Toni and Joe work six days a week (though Joe is on call 24/7 for emergencies), which may seem like a lot, but Toni says there's plenty of time to relax. A lot of this time is spent in the galley, though Antoinette mentioned her favorite place in the base is the Dog Wall, where people put up pictures of their pets.

    Joe showing off the Galley and Toni showing off the dog wall
    @antwuhnet, @joespinstheglobe / Via

    Now that it's dark, Toni also helped create something called a "Happy Room" for anyone feeling down. The room is "covered in pillows, blankets, soothing music, humidifiers, and happy lights" so people can get a feel for UV rays. They also take Vitamin D supplements — unfortunately, once it's dark, they also must cover all the windows, as the light can interfere with the science going on.

    They don't go outside often, as the land is basically just an icy plateau — Toni shovels snow from emergency exits and grabs supplies and occasionally steps out to cool down after a sauna session, and Joe only goes outside to check medical equipment, take pictures of the Aurora Australis, or escort scientists to the "Dark Sector."

    pictures of it light in summer, half dark at sunset, and pitch black in winter
    @antwuhnet, @joespinstheglobe / Via

    The Dark Sector may sound like something out of a sci-fi movie, but it's actually just an area where anything that could interfere with radio telescopes (that are mostly used to study the formation and evolution of the universe), including radios themselves, are turned off, meaning people must use a buddy system to travel there safely.

    The two live in tiny dorms that residents can decorate as they wish — Antoinette opted for a bunch of tapestries that she says are lying around the base, while Joe's room is pretty simple.

    Toni's bedroom with tapestries and twinkle lights and Joe's bare bedroom
    @antwuhnet, @joespinstheglobe / Via

    According to Joe, they all share a community bathroom. You also have to be very quiet in your bedroom, because the walls are very thin.

    Given the college dorm-like feel, we asked Toni and Joe if relationships form on the base.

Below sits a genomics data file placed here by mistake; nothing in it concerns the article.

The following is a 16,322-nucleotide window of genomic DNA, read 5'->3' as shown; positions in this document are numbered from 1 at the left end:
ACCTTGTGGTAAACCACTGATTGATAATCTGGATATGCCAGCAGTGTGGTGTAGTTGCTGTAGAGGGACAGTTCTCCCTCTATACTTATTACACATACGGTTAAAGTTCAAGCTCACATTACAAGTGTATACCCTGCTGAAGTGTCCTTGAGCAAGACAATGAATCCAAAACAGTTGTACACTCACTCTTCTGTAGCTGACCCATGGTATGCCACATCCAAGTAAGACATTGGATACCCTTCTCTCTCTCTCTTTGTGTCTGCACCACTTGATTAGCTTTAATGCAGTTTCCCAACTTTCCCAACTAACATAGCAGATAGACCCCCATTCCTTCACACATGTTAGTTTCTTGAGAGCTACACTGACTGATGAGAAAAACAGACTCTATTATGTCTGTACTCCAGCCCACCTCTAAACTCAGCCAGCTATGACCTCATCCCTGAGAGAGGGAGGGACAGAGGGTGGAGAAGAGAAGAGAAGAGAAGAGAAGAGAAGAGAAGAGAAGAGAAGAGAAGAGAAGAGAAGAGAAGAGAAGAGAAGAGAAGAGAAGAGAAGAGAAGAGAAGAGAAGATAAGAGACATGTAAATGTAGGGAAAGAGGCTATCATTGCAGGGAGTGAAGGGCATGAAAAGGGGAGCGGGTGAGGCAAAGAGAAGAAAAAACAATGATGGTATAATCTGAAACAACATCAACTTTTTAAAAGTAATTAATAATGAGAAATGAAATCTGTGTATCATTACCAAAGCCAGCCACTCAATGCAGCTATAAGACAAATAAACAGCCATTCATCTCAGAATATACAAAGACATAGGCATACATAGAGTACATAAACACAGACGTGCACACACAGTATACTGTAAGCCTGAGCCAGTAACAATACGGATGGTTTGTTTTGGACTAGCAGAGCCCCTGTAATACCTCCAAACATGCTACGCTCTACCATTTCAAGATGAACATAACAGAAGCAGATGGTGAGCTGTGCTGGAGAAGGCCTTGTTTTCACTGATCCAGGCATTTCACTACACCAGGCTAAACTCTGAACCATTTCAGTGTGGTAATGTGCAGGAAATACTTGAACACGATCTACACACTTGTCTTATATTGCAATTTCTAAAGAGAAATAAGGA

Toni and Joe sitting together
    @antwuhnet / Via

    Both stated that they're friends with most of the others at the station and said that relationships (and even marriages!) do form, but they're pretty low-key: "This is partially so that everyone stays focused on their jobs, and also to prevent anyone from feeling more sad or envious due to being single on station or separated from a significant other back home," Joe said.

    The two are able to go on the internet, including social media (hence the TikToks), and can even call their families, but internet is only available for 6–9 hours a day, and they don't have the bandwidth for any type of streaming.

    Joe at his computer
    @antwuhnet / Via

    Toni told BuzzFeed, "I do feel like I’m missing out on pop culture sometimes! One of my friends was down here last season when Tiger King was huge, and she said the confusion she and everyone on station felt was tangible." However, they do have a large DVD and Blu-ray collection!

    As for how COVID has affected the base, both Joe and Toni talked about the extensive testing and quarantining that happened prior to their arrival. However, now that all are isolated, they're able to interact maskless and without social distancing.

    aurora australis over the base
    JONATHAN BERRY/AFP via Getty Images

    They haven't received any of the COVID vaccines because their last supplies arrived before larger rollouts and because the guidelines they had in place were already extremely effective considering their level of isolation.

    If you think this all sounds awesome and you'd like to live at the South Pole, you can apply at All sorts of roles need to be filled, including doctors, electricians, plumbers, dishwashers, chefs, scientists, and more.

    flags outside the station
    Mike Lucibella, NSF / Via

    Joe says he applied 1–2 times a year for the last five years, waiting for something to open up after hearing a former South Pole doctor's experience, so it may take a while!

    What do you think? Could you live at the South Pole all winter? Let us know in the comments!

    Correction: A previous version of this post used outdated photos for the Amundsen-Scott South Pole Station.